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Weekend BO Report: ‘Ant-Man And The Wasp’ Flies To Number 1 On A Weekend Of Big Drops

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Written by Dapo Olowu

In a result that may be disappointing to some, but with a position that’s surprising to none, Disney’s ‘Ant-Man and The Wasp’ finished its opening weekend atop the domestic Box Office charts, flying in with $75.8m — almost $50m above its closest competitor. The sequel to 2015s ‘Ant-Man’ saw a 33% boost in its first 3-days when compared to its predecessor, coming in just above MCU sequels ‘Iron Man 2’ (31%) and ‘Thor 2’ (30%), but below ‘Captain America: Winter Soldier’ (46%) and ‘Guardians of the Galaxy Vol. 2’ (55%). It also grossed around $85m from 41 international markets, for a worldwide opening of $161m — far better than the $113.6m earned by ‘Ant-Man’ 3 years ago.

Still, there lingers a small concern that ‘Ant-Man and The Wasp’ could’ve grown to even taller heights. Sure, it was the MCU’s 20th consecutive chart-topper, but tracking had the film well clear of $80m, with a potential of getting close to the century figure. Regardless, with its opening weekend audience hitting the four main quadrants relatively evenly (58% over 25, 55% male), Peyton Reed’s superhero sequel looks odds-on for a leggy summer run.

It was a close fight for second place, as just $200k separated ‘Jurassic World: Fallen Kingdom’ and ‘Incredibles 2’ in the Box Office standings. ‘Jurassic World: Fallen Kingdom’ brought in $28.6m for a domestic total of $333.4m, and a worldwide total of $1.06bn. ‘Incredibles 2’ held up well against ‘Ant-Man and The Wasp’s direct audience competition, to earn $28.4m. It’s already smashed through the domestic animated record in just 4 weeks and, having earned $503.8m already, it could potentially look to be the 3rd film of the year (and just the 9th film ever) to gross $600m in the U.S. alone.

The First Purge’ earned just $17.4m in its opening 3 days, but a whopping $31.3m since Wednesday to more than double its $13m budget. It’s already just $10m behind fellow horror ‘Hereditary’, in what’s proving a very valuable year for horror movies. After ‘A Quiet Place’ made $331.3m (and counting), ‘The First Purge’ aims to finish on over $100m worldwide — and its $10.9m in international markets means it’s off to a great start.

Both ‘Sicario: Day of Soldado’ and ‘Uncle Drew’ suffered from large drops this weekend, with the former dropping by 60% in wake of its mixed critical reception. A $7.6m gross for the crime sequel was $1m over the $6.6m earned by sports comedy, ‘Uncle Drew’, which saw a 57% drop after ‘Ant-Man and The Wasp’s arrival. ‘Ocean’s 8’ held steady after losing over 800 cinemas by earning $5.1m, to bring its domestic total up to $126.5m, while ‘Tag’ lost 1,000 locations on its way to make $3m this weekend. ‘Won’t You Be My Neighbor’ grew by 6% to earn $2.6m and become the biggest documentary of the year, leaving ‘Deadpool 2’ (which made $1.7m in its final weekend) to finish up the top ten.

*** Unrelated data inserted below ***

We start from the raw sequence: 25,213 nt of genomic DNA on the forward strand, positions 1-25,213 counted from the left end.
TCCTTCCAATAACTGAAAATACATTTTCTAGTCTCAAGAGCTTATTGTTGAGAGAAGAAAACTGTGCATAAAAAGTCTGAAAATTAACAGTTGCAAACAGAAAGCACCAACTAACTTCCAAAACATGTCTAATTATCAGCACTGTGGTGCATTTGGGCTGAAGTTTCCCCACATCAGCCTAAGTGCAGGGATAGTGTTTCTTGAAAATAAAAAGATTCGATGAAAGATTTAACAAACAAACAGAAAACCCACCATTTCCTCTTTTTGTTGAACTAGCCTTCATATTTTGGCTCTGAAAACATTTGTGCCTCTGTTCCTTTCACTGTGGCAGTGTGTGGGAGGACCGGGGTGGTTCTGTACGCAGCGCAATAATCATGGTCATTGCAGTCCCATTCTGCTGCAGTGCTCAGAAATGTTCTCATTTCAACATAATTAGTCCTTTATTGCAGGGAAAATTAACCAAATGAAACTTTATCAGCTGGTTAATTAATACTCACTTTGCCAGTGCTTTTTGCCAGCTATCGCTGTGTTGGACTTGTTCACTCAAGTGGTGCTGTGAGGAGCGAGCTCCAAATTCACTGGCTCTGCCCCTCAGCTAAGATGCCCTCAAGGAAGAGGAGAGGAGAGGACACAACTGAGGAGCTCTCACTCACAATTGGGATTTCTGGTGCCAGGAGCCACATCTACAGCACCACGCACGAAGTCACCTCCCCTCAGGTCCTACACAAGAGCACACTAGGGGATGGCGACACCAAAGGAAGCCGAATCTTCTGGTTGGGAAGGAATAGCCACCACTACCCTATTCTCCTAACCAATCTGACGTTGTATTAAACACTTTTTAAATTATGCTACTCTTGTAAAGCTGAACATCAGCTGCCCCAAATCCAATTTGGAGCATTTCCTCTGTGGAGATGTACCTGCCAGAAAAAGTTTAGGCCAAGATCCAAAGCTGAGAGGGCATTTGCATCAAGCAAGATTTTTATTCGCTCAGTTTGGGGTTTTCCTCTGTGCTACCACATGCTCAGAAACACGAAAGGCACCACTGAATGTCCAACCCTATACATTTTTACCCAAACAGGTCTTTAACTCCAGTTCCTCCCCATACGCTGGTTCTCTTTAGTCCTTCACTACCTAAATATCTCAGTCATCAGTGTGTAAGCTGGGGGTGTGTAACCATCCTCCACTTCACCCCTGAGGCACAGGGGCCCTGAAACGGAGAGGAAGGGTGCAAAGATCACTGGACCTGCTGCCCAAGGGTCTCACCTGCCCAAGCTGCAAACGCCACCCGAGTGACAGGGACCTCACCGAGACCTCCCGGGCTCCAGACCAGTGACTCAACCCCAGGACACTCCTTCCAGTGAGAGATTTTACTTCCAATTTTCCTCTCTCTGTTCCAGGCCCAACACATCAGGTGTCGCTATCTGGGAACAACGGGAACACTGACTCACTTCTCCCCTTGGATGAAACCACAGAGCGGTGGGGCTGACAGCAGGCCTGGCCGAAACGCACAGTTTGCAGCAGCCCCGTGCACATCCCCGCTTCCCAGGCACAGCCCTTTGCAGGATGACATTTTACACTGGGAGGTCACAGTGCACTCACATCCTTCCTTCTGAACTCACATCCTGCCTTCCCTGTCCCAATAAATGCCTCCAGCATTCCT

What do you think? Did ‘Ant-Man and The Wasp’ fail to live up to expectations, or was this was a good opening for the film? Let us know your thoughts on Instagram and Twitter – we’re at @JUMPCUT_ONLINE.

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Weekend BO Report: Impressive Weekend Drops Mark The End Of The Biggest Box Office Month In History!

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Written by Dapo Olowu

June 2018 saw the biggest month (and the end of the biggest quarter) in U.S. Box Office history, with the $1.268bn earned from cinema-goers beating the $1.236bn made in June 2013. This, of course, was boosted by a stunning opening from ‘Incredibles 2’ and strong showing by ‘Jurassic World: Fallen Kingdom’ — both of which topped the charts this weekend with further impressive runs.

It was ‘Jurassic World 2’ that predictably stomped into first place, earning $60.9m from 4,485 cinemas (in-line with our $60m estimates on Friday) for a $265.7m domestic gross. Internationally, it was a similar story, with J. A. Bayona’s flick coming in at number one for the 4th week in a row, again grossing around $60m. Its international total stands at a mighty $669m with China its biggest non-U.S. market (the $237m made there is already more than the first ‘Jurassic World’ earned in its entire Chinese run). Worldwide, ‘Jurassic World 2’ is now sitting on a comfy $934.9m and will look to be the third film of the year to break the billion-dollar-barrier by the end of the week.